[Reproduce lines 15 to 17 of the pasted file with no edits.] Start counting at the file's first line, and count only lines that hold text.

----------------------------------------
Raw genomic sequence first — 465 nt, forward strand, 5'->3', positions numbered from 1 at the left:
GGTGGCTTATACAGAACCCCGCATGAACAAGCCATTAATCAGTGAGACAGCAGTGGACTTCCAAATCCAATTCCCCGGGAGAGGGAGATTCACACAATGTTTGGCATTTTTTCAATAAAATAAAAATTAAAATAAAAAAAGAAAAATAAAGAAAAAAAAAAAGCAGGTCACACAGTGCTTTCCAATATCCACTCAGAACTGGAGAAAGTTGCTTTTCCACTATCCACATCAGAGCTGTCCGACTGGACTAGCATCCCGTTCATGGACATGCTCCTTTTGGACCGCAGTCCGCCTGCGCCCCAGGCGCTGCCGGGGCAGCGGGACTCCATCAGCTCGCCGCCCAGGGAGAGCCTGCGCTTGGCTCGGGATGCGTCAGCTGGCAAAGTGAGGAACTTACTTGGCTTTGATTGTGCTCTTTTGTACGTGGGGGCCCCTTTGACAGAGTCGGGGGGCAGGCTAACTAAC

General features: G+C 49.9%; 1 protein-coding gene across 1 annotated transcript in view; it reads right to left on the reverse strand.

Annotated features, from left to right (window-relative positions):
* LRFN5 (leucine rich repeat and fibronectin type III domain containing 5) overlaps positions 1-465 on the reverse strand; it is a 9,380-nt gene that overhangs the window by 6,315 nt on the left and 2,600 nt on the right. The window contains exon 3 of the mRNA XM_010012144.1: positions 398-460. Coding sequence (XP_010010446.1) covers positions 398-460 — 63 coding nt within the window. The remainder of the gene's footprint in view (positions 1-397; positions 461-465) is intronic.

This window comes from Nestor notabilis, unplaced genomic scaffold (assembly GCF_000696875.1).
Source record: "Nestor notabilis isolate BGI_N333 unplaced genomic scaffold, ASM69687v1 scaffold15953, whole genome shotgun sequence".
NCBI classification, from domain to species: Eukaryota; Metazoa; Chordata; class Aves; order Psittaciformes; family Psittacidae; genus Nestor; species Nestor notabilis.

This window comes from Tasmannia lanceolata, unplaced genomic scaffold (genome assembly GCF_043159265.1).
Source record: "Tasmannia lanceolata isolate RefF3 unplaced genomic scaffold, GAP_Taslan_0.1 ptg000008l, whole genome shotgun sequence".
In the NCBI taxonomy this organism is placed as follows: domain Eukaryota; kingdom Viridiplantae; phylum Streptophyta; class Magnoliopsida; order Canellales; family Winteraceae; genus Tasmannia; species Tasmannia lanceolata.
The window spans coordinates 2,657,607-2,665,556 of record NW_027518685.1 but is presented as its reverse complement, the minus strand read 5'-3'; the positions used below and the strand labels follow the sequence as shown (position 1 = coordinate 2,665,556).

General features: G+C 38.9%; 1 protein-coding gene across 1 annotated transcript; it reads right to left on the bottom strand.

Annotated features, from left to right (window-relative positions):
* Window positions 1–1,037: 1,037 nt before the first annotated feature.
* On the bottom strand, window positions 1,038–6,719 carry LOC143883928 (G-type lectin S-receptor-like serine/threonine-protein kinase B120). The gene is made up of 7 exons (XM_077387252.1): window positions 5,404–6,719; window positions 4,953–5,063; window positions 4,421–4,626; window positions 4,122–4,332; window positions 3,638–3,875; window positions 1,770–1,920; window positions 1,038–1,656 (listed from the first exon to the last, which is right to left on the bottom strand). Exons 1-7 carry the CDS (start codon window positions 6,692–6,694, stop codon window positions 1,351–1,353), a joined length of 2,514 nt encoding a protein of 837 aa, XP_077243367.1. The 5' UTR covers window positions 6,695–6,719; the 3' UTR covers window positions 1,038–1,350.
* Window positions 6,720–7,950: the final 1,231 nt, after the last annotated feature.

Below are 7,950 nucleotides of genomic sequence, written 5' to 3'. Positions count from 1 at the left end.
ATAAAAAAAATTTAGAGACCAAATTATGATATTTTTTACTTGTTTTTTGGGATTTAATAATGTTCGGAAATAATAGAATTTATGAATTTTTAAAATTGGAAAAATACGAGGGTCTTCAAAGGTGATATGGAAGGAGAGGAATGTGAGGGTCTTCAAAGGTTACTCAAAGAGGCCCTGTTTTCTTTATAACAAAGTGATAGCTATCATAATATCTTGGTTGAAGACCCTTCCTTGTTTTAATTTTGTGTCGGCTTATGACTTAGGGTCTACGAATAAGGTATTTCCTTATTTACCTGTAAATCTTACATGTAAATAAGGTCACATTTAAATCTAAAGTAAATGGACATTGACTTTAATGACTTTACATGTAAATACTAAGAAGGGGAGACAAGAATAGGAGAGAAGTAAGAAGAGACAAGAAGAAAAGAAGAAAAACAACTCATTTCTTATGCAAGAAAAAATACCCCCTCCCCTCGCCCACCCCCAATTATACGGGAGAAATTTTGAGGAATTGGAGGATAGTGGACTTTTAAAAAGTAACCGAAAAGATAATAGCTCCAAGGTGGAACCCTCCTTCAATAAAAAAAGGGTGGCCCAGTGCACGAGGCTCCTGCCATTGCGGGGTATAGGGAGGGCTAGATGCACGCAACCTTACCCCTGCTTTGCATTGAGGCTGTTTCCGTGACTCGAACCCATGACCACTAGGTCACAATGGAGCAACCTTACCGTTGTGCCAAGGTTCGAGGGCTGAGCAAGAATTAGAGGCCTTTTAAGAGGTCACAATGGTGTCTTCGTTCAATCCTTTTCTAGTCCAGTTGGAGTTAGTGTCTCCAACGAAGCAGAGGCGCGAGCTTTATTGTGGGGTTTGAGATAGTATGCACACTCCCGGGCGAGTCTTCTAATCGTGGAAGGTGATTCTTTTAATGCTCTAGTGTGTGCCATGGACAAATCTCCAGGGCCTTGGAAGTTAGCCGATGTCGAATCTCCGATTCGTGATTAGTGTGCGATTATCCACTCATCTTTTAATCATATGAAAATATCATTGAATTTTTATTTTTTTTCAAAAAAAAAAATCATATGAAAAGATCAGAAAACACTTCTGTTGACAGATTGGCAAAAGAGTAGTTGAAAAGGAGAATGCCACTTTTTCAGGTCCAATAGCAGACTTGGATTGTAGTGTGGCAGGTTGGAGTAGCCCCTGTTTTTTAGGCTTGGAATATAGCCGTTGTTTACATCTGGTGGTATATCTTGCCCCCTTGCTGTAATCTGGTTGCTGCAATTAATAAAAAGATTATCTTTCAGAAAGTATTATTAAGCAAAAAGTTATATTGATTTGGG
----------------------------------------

* Window positions 1–1,037: 1,037 nt before the first annotated feature.
* On the bottom strand, window positions 1,038–6,719 carry LOC143883928 (G-type lectin S-receptor-like serine/threonine-protein kinase B120). The gene is made up of 7 exons (XM_077387252.1): window positions 5,404–6,719; window positions 4,953–5,063; window positions 4,421–4,626; window positions 4,122–4,332; window positions 3,638–3,875; window positions 1,770–1,920; window positions 1,038–1,656 (listed from the first exon to the last, which is right to left on the bottom strand). Exons 1-7 carry the CDS (start codon window positions 6,692–6,694, stop codon window positions 1,351–1,353), a joined length of 2,514 nt encoding a protein of 837 aa, XP_077243367.1. The 5' UTR covers window positions 6,695–6,719; the 3' UTR covers window positions 1,038–1,350.
* Window positions 6,720–7,950: the final 1,231 nt, after the last annotated feature.